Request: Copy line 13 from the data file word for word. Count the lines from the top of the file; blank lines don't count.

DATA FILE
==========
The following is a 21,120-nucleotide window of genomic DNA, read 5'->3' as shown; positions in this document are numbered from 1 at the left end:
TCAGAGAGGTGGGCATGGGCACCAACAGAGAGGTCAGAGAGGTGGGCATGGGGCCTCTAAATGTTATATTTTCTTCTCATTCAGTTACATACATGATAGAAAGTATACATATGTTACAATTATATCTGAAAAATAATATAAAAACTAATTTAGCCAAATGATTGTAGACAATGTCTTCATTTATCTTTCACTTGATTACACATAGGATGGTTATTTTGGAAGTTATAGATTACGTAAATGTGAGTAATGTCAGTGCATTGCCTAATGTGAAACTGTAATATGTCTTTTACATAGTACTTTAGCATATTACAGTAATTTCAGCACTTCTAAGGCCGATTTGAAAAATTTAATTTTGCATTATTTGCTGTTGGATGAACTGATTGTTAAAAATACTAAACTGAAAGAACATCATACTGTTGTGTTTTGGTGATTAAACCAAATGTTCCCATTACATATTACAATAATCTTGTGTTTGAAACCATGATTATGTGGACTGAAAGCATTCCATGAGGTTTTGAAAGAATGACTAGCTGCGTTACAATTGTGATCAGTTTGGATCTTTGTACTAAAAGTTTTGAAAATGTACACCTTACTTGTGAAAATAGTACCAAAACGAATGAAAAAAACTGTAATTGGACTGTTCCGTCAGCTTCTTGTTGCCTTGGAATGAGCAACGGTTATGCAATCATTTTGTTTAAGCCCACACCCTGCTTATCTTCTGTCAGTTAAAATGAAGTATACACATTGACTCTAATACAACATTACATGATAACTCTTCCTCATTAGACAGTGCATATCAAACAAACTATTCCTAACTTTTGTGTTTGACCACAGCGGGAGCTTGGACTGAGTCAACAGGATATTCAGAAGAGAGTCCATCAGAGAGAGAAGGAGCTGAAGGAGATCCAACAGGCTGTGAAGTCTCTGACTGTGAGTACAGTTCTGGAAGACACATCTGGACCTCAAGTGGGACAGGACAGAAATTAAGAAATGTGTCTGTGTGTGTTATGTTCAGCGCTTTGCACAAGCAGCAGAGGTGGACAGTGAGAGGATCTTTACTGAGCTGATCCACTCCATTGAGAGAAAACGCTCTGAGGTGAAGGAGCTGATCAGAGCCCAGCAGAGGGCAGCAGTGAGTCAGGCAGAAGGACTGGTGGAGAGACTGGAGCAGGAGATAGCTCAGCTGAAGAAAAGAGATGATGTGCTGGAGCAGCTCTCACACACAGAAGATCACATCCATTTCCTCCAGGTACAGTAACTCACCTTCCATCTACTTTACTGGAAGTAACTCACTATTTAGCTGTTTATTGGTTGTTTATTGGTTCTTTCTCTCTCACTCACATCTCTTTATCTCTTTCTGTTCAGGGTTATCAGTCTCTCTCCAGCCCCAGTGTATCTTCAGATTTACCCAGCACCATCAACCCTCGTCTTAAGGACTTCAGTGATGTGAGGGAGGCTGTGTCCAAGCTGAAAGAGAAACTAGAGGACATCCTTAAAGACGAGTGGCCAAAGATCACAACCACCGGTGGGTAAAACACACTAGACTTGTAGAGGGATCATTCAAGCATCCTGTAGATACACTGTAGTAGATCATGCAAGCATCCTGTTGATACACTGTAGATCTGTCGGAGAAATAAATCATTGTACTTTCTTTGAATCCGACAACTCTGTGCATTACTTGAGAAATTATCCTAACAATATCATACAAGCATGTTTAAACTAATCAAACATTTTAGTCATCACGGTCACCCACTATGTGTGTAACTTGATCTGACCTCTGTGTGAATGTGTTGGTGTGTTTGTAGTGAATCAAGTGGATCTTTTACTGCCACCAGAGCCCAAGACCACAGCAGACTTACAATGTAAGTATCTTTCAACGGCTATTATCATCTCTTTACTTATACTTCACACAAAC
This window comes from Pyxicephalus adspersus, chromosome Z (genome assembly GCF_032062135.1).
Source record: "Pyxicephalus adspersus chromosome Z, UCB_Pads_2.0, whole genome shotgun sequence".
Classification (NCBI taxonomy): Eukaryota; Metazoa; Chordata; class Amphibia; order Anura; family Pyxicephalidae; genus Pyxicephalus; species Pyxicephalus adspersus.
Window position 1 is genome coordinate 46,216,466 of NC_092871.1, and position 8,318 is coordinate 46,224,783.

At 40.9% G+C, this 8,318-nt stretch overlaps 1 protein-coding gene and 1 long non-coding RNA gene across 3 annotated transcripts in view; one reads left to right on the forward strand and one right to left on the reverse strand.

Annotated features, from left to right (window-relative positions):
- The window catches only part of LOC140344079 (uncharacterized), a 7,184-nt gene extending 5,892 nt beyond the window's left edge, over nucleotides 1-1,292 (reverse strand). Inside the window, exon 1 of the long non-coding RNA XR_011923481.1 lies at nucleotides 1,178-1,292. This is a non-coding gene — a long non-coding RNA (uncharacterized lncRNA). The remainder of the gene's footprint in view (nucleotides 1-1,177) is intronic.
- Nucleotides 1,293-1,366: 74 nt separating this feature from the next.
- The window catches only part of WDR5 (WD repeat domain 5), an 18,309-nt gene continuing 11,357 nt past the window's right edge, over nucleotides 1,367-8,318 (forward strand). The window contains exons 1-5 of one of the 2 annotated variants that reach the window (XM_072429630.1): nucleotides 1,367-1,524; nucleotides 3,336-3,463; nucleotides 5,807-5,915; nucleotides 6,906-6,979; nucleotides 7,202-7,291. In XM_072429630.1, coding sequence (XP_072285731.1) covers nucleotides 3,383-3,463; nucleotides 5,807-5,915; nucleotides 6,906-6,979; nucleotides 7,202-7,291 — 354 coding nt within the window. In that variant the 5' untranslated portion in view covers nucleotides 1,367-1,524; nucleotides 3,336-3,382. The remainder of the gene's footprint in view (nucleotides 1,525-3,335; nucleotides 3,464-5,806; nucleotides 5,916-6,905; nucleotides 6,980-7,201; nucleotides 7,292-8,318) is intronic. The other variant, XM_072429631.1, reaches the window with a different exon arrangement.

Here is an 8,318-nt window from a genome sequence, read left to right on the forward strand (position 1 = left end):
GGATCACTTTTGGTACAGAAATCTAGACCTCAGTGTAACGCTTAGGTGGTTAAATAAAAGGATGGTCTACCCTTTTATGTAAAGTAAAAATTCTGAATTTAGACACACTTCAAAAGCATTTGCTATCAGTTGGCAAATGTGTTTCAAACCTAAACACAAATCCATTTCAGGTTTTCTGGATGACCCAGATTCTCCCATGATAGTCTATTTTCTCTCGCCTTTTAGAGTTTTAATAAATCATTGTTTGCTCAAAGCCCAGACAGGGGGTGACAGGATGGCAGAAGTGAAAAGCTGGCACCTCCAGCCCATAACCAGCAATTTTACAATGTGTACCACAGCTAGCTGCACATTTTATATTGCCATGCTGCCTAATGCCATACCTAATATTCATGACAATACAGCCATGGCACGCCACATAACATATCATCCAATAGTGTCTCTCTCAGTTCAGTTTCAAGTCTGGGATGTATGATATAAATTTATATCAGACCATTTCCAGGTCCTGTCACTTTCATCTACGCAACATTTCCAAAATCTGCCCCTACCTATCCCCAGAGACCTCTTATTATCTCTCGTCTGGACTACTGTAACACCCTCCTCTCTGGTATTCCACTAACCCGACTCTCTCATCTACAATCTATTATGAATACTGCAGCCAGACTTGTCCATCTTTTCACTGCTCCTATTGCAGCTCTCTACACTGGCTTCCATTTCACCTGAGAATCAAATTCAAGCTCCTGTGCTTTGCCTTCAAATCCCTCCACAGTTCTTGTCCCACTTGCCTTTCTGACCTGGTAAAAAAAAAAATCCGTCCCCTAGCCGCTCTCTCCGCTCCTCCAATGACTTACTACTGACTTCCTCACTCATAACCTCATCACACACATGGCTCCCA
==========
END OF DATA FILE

GGATCACTTTTGGTACAGAAATCTAGACCTCAGTGTAACGCTTAGGTGGTTAAATAAAAGGATGGTCTACCCTTTTATGTAAAGTAAAAATTCTGAATTTAGACACACTTCAAAAGCATTTGCTATCAGTTGGCAAATGTGTTTCAAACCTAAACACAAATCCATTTCAGGTTTTCTGGATGACCCAGATTCTCCCATGATAGTCTATTTTCTCTCGCCTTTTAGAGTTTTAATAAATCATTGTTTGCTCAAAGCCCAGACAGGGGGTGACAGGATGGCAGAAGTGAAAAGCTGGCACCTCCAGCCCATAACCAGCAATTTTACAATGTGTACCACAGCTAGCTGCACATTTTATATTGCCATGCTGCCTAATGCCATACCTAATATTCATGACAATACAGCCATGGCACGCCACATAACATATCATCCAATAGTGTCTCTCTCAGTTCAGTTTCAAGTCTGGGATGTATGATATAAATTTATATCAGACCATTTCCAGGTCCTGTCACTTTCATCTACGCAACATTTCCAAAATCTGCCCCTACCTATCCCCAGAGACCTCTTATTATCTCTCGTCTGGACTACTGTAACACCCTCCTCTCTGGTATTCCACTAACCCGACTCTCTCATCTACAATCTATTATGAATACTGCAGCCAGACTTGTCCATCTTTTCACTGCTCCTATTGCAGCTCTCTACACTGGCTTCCATTTCACCTGAGAATCAAATTCAAGCTCCTGTGCTTTGCCTTCAAATCCCTCCACAGTTCTTGTCCCACTTGCCTTTCTGACCTGGTAAAAAAAAAAATCCGTCCCCTAGCCGCTCTCTCCGCTCCTCCAATGACTTACTACTGACTTCCTCACTCATAACCTCATCACACACATGGCTCCCA